Randy Cooper’s “Shadow Sculptures” amaze collectors and their guests worldwide. His work is prominently displayed in the Natural History Museum of Los Angeles County. Shadow Sculptures have been sweeping the United Statesand the world-for the past few years, highlighting many private collections throughout the world, and Randy Cooper has become a major force among the world’s contemporary artists. Randy has had many jobs and careers, ranging from lumberjack in the woods of the Pacific Northwest to serving as a special education teacher and a leader in the Total Quality Management program at two Westinghouse facilities.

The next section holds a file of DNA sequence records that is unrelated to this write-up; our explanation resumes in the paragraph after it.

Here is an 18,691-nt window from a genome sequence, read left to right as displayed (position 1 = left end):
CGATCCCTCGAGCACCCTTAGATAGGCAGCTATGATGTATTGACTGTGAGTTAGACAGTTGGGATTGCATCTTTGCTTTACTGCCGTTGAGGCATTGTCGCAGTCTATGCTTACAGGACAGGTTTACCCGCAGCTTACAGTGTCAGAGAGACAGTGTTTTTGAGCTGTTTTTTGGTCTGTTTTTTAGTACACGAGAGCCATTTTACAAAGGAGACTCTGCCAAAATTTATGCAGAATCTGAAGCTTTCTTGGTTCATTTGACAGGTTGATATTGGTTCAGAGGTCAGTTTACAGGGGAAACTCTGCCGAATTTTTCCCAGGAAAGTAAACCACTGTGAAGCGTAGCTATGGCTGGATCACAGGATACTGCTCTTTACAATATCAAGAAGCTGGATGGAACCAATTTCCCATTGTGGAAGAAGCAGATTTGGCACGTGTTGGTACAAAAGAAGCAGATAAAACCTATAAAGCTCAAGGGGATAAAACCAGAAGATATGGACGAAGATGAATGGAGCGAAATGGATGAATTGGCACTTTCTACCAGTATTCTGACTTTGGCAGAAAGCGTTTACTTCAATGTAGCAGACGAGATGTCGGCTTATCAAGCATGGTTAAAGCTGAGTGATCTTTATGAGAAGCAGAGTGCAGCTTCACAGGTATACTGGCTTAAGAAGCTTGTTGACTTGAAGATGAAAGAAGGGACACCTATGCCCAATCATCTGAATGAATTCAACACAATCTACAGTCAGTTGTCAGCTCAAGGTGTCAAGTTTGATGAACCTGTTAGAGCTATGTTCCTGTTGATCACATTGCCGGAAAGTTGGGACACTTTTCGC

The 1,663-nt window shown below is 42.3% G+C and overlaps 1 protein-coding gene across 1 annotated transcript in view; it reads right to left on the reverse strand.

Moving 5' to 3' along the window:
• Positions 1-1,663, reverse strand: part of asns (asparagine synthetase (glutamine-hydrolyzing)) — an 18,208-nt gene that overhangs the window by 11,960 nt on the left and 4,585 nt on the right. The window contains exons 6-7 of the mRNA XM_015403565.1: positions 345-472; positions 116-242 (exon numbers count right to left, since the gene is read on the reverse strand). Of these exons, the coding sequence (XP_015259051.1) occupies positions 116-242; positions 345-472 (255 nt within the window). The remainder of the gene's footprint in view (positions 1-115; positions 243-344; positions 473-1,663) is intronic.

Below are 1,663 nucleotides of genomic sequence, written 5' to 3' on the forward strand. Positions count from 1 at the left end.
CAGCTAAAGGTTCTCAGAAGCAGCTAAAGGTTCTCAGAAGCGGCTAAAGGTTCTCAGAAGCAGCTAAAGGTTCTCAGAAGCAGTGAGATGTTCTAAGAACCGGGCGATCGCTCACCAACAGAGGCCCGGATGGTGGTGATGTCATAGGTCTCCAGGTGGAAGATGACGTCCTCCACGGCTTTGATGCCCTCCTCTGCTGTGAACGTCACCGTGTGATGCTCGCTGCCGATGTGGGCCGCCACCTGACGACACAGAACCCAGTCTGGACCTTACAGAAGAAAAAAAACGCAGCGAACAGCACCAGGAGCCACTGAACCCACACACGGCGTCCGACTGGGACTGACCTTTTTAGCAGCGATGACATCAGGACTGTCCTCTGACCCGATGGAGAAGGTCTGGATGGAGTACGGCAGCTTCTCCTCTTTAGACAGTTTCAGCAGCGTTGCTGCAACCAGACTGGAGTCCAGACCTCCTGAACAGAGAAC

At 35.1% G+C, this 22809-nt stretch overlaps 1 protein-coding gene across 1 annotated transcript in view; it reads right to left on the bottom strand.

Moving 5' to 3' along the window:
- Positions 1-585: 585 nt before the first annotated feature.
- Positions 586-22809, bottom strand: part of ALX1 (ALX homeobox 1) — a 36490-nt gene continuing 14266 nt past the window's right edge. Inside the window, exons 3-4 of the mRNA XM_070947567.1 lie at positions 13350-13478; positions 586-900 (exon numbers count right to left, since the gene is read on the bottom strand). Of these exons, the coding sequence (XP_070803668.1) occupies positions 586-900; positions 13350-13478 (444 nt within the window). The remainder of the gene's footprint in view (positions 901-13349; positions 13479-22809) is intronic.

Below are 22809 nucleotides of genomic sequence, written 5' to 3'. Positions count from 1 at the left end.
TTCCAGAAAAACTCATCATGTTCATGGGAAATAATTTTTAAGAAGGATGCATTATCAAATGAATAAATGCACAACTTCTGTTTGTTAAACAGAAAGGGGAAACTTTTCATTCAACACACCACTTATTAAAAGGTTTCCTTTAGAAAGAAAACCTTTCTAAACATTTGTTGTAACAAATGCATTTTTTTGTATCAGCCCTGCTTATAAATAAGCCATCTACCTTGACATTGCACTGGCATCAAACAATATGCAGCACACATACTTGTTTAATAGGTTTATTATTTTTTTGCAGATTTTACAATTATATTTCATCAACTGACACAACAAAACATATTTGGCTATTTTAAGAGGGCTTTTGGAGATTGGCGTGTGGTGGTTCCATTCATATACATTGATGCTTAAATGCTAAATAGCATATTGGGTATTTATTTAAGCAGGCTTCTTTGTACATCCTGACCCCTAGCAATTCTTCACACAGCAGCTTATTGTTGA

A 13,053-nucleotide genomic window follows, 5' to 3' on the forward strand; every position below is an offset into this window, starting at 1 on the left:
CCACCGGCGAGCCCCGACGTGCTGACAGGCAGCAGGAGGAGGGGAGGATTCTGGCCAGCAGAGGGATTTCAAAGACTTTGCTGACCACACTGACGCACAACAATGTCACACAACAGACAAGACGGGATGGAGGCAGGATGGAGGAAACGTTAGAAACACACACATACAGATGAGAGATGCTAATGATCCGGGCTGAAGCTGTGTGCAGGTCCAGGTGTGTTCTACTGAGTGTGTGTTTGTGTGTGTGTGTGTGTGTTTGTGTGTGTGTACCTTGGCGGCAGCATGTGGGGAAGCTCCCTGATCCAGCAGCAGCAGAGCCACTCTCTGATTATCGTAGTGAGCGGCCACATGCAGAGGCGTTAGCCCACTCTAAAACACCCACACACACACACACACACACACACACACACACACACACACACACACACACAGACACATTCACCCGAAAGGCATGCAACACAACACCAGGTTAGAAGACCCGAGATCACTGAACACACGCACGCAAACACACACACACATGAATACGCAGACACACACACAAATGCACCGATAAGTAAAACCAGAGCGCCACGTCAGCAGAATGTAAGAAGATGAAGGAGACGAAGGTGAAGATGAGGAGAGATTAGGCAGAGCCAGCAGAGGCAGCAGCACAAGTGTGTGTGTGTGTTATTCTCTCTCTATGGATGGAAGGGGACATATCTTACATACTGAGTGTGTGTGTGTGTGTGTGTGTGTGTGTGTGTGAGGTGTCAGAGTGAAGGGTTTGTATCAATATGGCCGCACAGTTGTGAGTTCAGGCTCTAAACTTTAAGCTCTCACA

He had no experience with art, although his mother was a master carver of birds and gunstocks, and one of his sisters is an accomplished painter, sculptor, and author. It wasn’t until Randy was nearly 50 that he discovered his own gift for art. He took a six-week sculpture course and fell in love with this art form. He attended a week-long course at the Scottsdale Artists School, but he is mostly self-taught. After working successfully in clays, artificial stone, and bronzes, Randy discovered wire mesh. He had been looking for an art form he could make his own, and this was it. Since then, he has created intriguing and magical sculptures in wire mesh and has personally developed all the techniques that he uses in making his Shadow Sculptures, named for the beautiful image created on the wall when a light is shined on one of his sculptures. Indeed, sometimes the shadows show more detail than the original sculpture and instill magic to the creation. He is a full-time sculptor and lives in New Mexico with Susan, his wife of 55 years, a former environmental engineer who is now a published writer and an artist who has worked primarily in pastels, oils, and acrylics.